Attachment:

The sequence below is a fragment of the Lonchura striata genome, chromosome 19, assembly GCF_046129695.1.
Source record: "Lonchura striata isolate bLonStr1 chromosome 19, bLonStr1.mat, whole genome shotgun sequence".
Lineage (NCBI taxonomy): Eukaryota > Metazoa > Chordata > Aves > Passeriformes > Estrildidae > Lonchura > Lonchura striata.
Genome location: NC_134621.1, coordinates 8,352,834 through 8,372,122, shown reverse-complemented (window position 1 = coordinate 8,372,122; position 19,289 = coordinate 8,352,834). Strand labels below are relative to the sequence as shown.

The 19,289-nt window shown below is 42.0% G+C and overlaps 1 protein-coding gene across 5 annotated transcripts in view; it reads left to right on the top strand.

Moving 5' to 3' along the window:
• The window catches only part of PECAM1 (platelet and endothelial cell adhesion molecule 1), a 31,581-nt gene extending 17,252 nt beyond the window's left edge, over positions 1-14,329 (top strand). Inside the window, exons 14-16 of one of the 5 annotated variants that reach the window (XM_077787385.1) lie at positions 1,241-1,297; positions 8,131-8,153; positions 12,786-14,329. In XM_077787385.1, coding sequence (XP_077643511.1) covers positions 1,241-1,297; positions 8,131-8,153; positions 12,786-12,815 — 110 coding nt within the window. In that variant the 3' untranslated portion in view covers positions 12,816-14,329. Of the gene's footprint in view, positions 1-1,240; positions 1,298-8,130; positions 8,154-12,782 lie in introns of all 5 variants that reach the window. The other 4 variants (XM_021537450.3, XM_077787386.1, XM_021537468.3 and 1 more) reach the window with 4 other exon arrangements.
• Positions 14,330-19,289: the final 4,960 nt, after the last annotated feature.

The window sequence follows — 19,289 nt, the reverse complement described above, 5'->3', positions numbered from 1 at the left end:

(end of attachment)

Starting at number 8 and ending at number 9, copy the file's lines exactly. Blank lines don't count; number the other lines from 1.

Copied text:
• Positions 14,330-19,289: the final 4,960 nt, after the last annotated feature.

The window sequence follows — 19,289 nt, the reverse complement described above, 5'->3', positions numbered from 1 at the left end: